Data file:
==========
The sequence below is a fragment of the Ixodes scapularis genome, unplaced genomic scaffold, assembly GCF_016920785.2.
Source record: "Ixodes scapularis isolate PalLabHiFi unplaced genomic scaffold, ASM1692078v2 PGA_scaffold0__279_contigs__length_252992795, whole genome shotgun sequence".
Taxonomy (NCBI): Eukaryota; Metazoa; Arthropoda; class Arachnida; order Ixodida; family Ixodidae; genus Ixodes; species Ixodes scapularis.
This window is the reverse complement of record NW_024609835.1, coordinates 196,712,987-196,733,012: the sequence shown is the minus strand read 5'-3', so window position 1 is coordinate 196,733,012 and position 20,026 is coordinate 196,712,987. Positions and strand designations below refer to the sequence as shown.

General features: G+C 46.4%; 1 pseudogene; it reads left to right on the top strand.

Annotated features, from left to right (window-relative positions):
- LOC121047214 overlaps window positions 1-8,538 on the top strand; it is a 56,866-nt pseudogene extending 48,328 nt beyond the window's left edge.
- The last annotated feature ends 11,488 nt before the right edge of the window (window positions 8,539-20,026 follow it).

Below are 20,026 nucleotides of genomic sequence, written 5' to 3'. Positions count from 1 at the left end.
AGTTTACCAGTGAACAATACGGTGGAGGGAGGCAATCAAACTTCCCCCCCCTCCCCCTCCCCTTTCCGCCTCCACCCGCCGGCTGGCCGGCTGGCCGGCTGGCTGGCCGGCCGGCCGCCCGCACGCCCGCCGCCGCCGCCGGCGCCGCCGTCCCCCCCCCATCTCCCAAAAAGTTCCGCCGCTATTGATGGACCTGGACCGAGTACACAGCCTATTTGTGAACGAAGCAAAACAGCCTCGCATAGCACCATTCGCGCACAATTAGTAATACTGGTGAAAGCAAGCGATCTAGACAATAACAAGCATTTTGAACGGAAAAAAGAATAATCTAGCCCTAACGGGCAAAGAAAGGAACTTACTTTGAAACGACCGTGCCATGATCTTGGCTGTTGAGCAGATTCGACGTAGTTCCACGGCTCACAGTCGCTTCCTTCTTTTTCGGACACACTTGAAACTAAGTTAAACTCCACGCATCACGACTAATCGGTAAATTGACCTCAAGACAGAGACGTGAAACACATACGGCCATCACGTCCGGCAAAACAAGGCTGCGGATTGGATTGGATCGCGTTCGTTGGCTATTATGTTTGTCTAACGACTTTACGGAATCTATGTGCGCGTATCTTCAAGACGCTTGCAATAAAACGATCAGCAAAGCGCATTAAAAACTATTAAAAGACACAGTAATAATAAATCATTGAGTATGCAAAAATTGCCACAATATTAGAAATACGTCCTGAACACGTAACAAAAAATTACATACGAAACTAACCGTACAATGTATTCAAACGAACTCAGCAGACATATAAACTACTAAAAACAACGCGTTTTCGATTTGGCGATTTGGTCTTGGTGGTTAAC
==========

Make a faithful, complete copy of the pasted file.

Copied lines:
The sequence below is a fragment of the Ixodes scapularis genome, unplaced genomic scaffold, assembly GCF_016920785.2.
Source record: "Ixodes scapularis isolate PalLabHiFi unplaced genomic scaffold, ASM1692078v2 PGA_scaffold0__279_contigs__length_252992795, whole genome shotgun sequence".
Taxonomy (NCBI): Eukaryota; Metazoa; Arthropoda; class Arachnida; order Ixodida; family Ixodidae; genus Ixodes; species Ixodes scapularis.
This window is the reverse complement of record NW_024609835.1, coordinates 196,712,987-196,733,012: the sequence shown is the minus strand read 5'-3', so window position 1 is coordinate 196,733,012 and position 20,026 is coordinate 196,712,987. Positions and strand designations below refer to the sequence as shown.

General features: G+C 46.4%; 1 pseudogene; it reads left to right on the top strand.

Annotated features, from left to right (window-relative positions):
- LOC121047214 overlaps window positions 1-8,538 on the top strand; it is a 56,866-nt pseudogene extending 48,328 nt beyond the window's left edge.
- The last annotated feature ends 11,488 nt before the right edge of the window (window positions 8,539-20,026 follow it).

Below are 20,026 nucleotides of genomic sequence, written 5' to 3'. Positions count from 1 at the left end.
AGTTTACCAGTGAACAATACGGTGGAGGGAGGCAATCAAACTTCCCCCCCCTCCCCCTCCCCTTTCCGCCTCCACCCGCCGGCTGGCCGGCTGGCCGGCTGGCTGGCCGGCCGGCCGCCCGCACGCCCGCCGCCGCCGCCGGCGCCGCCGTCCCCCCCCCATCTCCCAAAAAGTTCCGCCGCTATTGATGGACCTGGACCGAGTACACAGCCTATTTGTGAACGAAGCAAAACAGCCTCGCATAGCACCATTCGCGCACAATTAGTAATACTGGTGAAAGCAAGCGATCTAGACAATAACAAGCATTTTGAACGGAAAAAAGAATAATCTAGCCCTAACGGGCAAAGAAAGGAACTTACTTTGAAACGACCGTGCCATGATCTTGGCTGTTGAGCAGATTCGACGTAGTTCCACGGCTCACAGTCGCTTCCTTCTTTTTCGGACACACTTGAAACTAAGTTAAACTCCACGCATCACGACTAATCGGTAAATTGACCTCAAGACAGAGACGTGAAACACATACGGCCATCACGTCCGGCAAAACAAGGCTGCGGATTGGATTGGATCGCGTTCGTTGGCTATTATGTTTGTCTAACGACTTTACGGAATCTATGTGCGCGTATCTTCAAGACGCTTGCAATAAAACGATCAGCAAAGCGCATTAAAAACTATTAAAAGACACAGTAATAATAAATCATTGAGTATGCAAAAATTGCCACAATATTAGAAATACGTCCTGAACACGTAACAAAAAATTACATACGAAACTAACCGTACAATGTATTCAAACGAACTCAGCAGACATATAAACTACTAAAAACAACGCGTTTTCGATTTGGCGATTTGGTCTTGGTGGTTAAC